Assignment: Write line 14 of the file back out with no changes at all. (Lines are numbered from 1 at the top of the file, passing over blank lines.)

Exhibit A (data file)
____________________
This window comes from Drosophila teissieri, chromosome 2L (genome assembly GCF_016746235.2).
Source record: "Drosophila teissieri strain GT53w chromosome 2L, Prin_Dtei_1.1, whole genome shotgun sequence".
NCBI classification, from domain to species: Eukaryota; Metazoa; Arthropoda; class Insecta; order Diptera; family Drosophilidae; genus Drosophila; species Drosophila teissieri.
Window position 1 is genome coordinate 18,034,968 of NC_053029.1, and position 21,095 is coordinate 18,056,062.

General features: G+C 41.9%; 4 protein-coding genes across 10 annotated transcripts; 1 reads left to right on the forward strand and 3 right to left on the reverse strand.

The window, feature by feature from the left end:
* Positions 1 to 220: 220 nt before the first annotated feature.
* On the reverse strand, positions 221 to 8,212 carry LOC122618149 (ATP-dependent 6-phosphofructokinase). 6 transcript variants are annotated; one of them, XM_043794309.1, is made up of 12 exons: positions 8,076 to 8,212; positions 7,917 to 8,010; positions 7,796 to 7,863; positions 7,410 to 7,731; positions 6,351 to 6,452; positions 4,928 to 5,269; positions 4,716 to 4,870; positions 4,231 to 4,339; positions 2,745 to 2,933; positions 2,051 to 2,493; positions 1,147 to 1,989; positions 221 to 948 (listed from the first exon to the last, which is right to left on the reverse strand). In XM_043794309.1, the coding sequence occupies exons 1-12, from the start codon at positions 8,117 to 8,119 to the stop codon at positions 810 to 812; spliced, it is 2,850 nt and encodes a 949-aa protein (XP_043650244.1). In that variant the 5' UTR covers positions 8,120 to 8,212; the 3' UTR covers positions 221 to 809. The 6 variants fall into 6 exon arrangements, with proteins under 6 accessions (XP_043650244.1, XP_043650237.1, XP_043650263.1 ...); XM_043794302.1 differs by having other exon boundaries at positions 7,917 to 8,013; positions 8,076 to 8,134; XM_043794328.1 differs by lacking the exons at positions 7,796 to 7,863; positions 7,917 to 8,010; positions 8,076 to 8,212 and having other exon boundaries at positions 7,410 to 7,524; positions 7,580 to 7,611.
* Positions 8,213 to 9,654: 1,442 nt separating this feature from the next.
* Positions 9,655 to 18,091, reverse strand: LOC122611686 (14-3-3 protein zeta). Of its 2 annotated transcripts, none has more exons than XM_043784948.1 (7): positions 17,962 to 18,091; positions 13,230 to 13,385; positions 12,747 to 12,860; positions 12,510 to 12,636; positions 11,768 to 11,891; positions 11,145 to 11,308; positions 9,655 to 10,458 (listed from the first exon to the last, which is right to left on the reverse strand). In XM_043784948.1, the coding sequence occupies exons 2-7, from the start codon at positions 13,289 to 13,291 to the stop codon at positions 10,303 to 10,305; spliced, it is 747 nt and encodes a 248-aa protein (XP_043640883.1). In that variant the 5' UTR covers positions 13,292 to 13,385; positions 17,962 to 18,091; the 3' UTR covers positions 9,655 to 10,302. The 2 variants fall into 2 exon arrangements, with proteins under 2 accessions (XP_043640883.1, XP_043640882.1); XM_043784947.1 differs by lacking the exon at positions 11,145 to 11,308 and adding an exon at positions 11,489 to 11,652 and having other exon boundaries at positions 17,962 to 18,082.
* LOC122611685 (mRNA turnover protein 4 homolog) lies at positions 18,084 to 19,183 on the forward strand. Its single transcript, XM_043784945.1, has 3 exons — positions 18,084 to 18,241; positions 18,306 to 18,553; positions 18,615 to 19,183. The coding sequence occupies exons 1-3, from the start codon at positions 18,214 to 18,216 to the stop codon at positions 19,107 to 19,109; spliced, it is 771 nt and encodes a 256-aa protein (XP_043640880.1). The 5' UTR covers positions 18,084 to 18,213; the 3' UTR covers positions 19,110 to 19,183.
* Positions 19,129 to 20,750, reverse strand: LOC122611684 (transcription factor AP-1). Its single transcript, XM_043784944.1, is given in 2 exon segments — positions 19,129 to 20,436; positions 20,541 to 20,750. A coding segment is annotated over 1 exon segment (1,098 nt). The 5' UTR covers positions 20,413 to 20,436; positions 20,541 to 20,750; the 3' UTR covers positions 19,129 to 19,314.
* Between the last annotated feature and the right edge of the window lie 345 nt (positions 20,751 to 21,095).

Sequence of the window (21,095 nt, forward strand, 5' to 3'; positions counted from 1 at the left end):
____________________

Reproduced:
Sequence of the window (21,095 nt, forward strand, 5' to 3'; positions counted from 1 at the left end):